On the ground floor of the Federico Silva Museum, a labyrinth of art and mysticism

A complex but fascinating exhibition is the one presented by the plastic artist Jeanne Saade Palombo, who delves into the human body, the origin of man and woman, consciousness, their relationship with the world and the idea of ​​the divine under the mystique of Judaism in some twenty pieces, made expressly for the Federico Silva Museum.

The plastic artist, through her three-dimensional proposal in “Spiritual Labyrinths”, invites us to reflect on the myths of creation in Jewish mysticism. During a tour of the exhibition, accompanied by the sculptor Saúl Kaminer and the art critic Luis Ignacio Sainz, she offered Exprés some details of the pieces and their meaning.

“The goal is for the viewer to reflect and make their own conclusions, much of what I can read in a piece, someone else can read it differently and that is the part that enriches”, said Jeanne Saade in an interview with Exprés.


“All the mysticism and all the stories, which sometimes seem childish, are extremely important, because they evolve with oneself, they take another, more mature point of view. To create these works I had to study, Saúl helped me a lot, I had teachers of Kabbalah, of religion and I captured it in the work”, said the artist.

“It is a very innovative exhibition in its forms, in its materials, in its proposal, but it has a very powerful philosophical, theological and mystical foundation,” said Dr. Luis Ignacio Sainz; critic and art historian, specialist in plastic arts and architecture. “Jeanne is an exceptional draftswoman and painter and she presents this game of echoes and resonances between her three-dimensional imagination, the work of drawing, it is very powerful.”

Saúl Káminer, architect, painter and sculptor with more than 70 individual exhibitions and more than 170 collective ones, participates in the texts of the exhibition and in its catalogue, as an expert in Jewish sacred mysticism.

During the tour, he mentioned that “each part of the body is associated with something that we are going to develop during our lives, it is our first habitat and our entire vital process is within our own body and our consciousness. Jeanne surprises us by introducing us to the body, its spirituality and some of the myths of Adam, Eve and Lilith”.

“The pieces show how the body is a temple, how we are from the body and we are forming ourselves and that is where we are fighting with ourselves, it is what Jeanne manages to make visual”, said Luis Ignacio.


In “Spiritual Labyrinths” some pieces are made with wax remnants and others with ceramics.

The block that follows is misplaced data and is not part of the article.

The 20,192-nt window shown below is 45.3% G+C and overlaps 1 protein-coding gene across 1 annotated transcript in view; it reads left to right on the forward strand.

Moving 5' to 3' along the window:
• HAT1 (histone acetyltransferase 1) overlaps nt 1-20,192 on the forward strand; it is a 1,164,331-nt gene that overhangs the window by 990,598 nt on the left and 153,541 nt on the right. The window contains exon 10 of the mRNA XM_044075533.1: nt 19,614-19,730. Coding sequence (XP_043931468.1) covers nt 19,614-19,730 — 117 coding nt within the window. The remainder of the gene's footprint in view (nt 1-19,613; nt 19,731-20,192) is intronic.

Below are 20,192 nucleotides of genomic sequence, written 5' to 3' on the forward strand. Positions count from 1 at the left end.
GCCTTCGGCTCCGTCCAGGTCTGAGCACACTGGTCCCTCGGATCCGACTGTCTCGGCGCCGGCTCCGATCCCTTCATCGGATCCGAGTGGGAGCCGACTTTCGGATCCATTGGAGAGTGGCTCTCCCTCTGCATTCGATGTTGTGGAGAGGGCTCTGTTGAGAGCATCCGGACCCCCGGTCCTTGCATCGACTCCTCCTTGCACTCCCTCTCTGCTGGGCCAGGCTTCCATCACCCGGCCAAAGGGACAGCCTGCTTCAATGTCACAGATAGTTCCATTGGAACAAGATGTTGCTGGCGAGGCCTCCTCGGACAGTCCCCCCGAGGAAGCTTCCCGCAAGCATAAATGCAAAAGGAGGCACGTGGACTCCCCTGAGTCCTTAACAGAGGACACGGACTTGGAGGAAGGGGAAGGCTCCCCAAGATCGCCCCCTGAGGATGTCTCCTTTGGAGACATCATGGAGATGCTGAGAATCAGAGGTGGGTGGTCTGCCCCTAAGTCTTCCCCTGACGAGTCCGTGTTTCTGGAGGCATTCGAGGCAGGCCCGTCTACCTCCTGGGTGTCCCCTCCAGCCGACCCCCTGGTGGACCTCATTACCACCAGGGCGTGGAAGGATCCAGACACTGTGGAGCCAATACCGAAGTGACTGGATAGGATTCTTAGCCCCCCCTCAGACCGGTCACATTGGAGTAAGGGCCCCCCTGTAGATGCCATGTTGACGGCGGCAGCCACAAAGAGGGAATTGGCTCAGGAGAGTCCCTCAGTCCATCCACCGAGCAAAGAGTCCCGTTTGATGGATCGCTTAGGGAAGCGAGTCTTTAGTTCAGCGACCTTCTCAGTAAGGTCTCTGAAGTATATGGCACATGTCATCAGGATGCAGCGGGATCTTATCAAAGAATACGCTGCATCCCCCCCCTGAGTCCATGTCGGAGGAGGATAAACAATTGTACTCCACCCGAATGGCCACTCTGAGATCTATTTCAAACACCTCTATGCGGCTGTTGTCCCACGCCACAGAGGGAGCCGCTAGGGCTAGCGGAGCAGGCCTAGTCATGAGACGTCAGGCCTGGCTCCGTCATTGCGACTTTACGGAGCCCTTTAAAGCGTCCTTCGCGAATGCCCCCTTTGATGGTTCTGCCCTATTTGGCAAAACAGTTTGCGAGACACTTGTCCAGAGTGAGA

They show arms, faces or masks, fingers, ears, eyes and breasts, in other works there are hearts, “Woman without image”, “Man” (it is a face from the front and another from the back), “Three ribs”, ” Heart Vessels” (alluding to the Tsimtsum, which refers to the primordial origin of the creation of the world), “Deconstructed Woman” (about a feminine duality), Wings (alluding to angels), tower of fingers and a series of books : Skull Book, Heart Book, Wing Book, Baby Book (on the evolution of the human being from the womb).

Jeanne said that in this exhibition for the first time she used paraffin as a material and also the synchronization with the spiritual, “everything is natural, wax, paraffin, earth and paper, which comes from the tree.”

Regarding the three sculptures formed by index fingers, master Saúl Káminer commented that “these fingers are used to read sacred books, it is a vehicle for spiritual reading and the fact that it is a tower turns it into architecture, like a library. which is about to be read”.

“But it also reminds us that with the index it is indicated that we are not worthy of Paradise, because we were expelled by our ancestors, we are ordered to shut up and forget, so the finger rests on the lips and generates the channel of the upper lip, like a footprint, a scar, that we are creatures, that we don’t create ourselves,” said Ignacio Sainz.

“Each of the works in this exhibition has four aspects: one analogical, philosophical, psychic and mysterious -the one that cannot be known-, and when they are integrated it is to become conscious”, added Káminer.


In some of the works, the sculptress shows two versions of the feminine from the point of view of creation, Lilith and Eve.

“When the creation process occurs, a man as such is not created, a primordial being is created, which is not directly sexed in solitude, but lives in a duality, Lilith and Adam. God the Creator understands that this way they are not going to go anywhere and they require that they confront and complement each other; the moment of reproduction arrives and Lilith refuses to submit to Adam, so she leaves Eden. She later she created Eve from Adam’s rib,” Sainz explained.


“In each fragment of the exhibition it shows the spiritual and not the religious, the idea is that we are transcendent because we can go beyond the body we have”, commented Ignacio Sainz and added that “it is important to highlight that light, which represents divine light bathes the remnants of a body that is not mutilated, but is aspiring to reintegrate. Undoubtedly, one of the successes of the assembly of the exhibition is to understand that if creation is light or comes from it and if we have something transcendent, it is because there is an energetic point of light in us”.

The Federico Silva Contemporary Sculpture Museum will maintain this exhibition for four months in the rooms on its ground floor.

On the ground floor of the Federico Silva Museum, a labyrinth of art and mysticism